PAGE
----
Favorite Looney Tunes
characters Bugs Bunny, Daffy Duck, Porky Pig, and Elmer Fudd offer plenty of laughs in this second volume of Looney Tunes
fun, as do a handful of lesser-known, but equally endearing characters like Cecil Turtle, Nasty Canasta, Beaky Buzzard, and A. Flea. Favorite classic episodes include Bugs Bunny's first Academy Award winner "A Wild Hare"; "Back Alley Oproar," in which Sylvester the cat keeps Elmer Fudd awake all night; Foghorn Leghorn's efforts to prove that he's a chicken and not a schnook in "The Foghorn Leghorn"; the live-action animation piece "You Ought to Be in Pictures"; and Speedy Gonzales's attempt to get his inebriated mouse friends home safely in "Tabasco Road." The Nasty Canasta cartoons are fun parodies on the then-popular western genre; Cecil Turtle puts a whole new spin on the fairy tale "The Tortoise and the Hare"; the bashful, lackadaisical Beaky Buzzard wins hearts in a quartet of episodes; and two A. Flea episodes leave you itching for more. The gags, humor, and nonstop action throughout these cartoons are plenty entertaining. But what's really great about this collection is that it's absolutely bursting with special features that explore everything from the animators, producers, and directors, to the history of how Looney Tunes
and Merrie Melodies
first got started, and even Warner Brothers' wartime partnership with the army. Collectors will love the segments about directors Tex Avery, Isadore "Friz" Freleng, and Bob Clampett and how each man changed and shaped the world of cartoon animation in general and Warner Brothers' characters in specific, as well as a featurette about producer Leon Schlesinger and his hands-off, profit-seeking style of leadership. The special collection of wartime Private Snafu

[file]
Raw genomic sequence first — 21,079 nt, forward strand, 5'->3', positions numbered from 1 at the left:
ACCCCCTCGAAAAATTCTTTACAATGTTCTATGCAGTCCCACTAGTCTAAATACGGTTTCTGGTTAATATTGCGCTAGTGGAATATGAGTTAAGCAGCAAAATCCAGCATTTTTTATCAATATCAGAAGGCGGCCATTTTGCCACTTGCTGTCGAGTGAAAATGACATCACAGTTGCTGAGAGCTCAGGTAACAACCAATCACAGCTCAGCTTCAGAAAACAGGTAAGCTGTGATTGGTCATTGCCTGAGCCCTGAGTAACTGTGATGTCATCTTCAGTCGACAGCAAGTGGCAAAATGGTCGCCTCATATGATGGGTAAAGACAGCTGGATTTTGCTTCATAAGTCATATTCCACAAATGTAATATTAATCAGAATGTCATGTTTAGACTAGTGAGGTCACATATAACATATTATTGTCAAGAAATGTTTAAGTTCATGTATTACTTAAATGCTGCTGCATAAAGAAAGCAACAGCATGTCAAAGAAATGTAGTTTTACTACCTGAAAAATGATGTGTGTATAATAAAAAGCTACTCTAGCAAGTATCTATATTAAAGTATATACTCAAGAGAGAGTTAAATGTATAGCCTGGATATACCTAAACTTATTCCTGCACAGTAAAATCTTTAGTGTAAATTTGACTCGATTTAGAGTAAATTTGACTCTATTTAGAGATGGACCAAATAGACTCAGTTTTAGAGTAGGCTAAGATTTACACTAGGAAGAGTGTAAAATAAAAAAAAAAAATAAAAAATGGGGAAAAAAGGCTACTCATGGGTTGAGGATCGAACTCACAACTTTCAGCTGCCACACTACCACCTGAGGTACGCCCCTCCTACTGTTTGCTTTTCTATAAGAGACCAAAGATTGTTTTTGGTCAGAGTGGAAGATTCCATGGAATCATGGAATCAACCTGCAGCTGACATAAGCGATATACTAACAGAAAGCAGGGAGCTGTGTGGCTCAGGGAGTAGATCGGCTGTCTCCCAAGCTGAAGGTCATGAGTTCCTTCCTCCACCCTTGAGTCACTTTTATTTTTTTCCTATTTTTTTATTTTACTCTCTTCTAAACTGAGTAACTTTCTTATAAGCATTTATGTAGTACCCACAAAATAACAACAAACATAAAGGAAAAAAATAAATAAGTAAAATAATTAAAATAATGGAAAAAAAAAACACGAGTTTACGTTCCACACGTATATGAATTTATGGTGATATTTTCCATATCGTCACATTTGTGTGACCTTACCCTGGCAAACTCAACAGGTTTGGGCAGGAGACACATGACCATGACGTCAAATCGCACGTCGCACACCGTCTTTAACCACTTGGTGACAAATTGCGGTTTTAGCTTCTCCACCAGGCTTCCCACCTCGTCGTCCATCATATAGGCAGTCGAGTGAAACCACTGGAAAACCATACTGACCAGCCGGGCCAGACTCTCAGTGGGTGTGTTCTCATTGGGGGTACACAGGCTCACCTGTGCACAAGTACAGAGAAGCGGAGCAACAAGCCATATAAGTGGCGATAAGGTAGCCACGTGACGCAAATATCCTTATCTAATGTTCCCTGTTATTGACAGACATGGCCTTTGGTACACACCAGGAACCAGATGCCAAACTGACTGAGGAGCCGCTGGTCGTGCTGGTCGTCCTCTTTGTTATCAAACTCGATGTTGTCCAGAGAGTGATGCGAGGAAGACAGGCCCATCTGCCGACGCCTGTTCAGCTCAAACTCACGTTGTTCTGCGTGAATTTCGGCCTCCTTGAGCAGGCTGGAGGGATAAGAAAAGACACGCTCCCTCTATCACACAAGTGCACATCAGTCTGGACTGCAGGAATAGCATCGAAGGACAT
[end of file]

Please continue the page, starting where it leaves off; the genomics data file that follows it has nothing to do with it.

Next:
shorts--cartoons used in military training during World War II which were not released for public viewing until many years later--offers an interesting look at what was a very practical use of a popular art form. Also included are collections of Avery's and Freleng's cartoons produced after the men left Warner Brothers for MGM, as well as a trio of Mr. Hook
cartoons that were written for the navy to encourage the purchase of war bonds. Add in hours of individual cartoon commentaries and plenty of interview footage with animators, directors, producers, and animation historians, and there's plenty to keep everyone--from the nostalgic cartoon fan reliving his or her childhood to cartoon connoisseur and animation historian--intrigued and entertained for days. These cartoons are no longer considered suitable for child viewing due to excessive cartoon violence, sexual innuendo, and racial and ethnic stereotyping. --Tami Horiuchi
Look whose back with more gags more laughs and more signature showcases! Make way for Looney Tunes Platinum Collection Volume 2 with 50 animated theatrical shorts remastered in stellar hi-def Blu-ray(TM) in all their stellar silliness. Disc One's selections focus on the core characters such as Bugs Bunny Daffy Duck Porky Pig Tweety and Sylvester Pep+ª Le Pew and Foghorn Leghorn. While Disc Two offers one-shot classics the complete escapades of Cecil Turtle the all-purpose adversary Nasty Canasta bashful little Beaky Buzzard and the hilariously hungry A. Flea. Saving the best for last Disc Three serves up great fun and insider info with its wild array of bonus programs saluting legendary animators and historical gems. Not to mention a fan-selected favorite that will be sure to satisfy even the most discerning cartoon connoisseur. So grab a chair a comedy cohort and a carrot 'cause it's always "wabbit" season when this must-own collection comes home!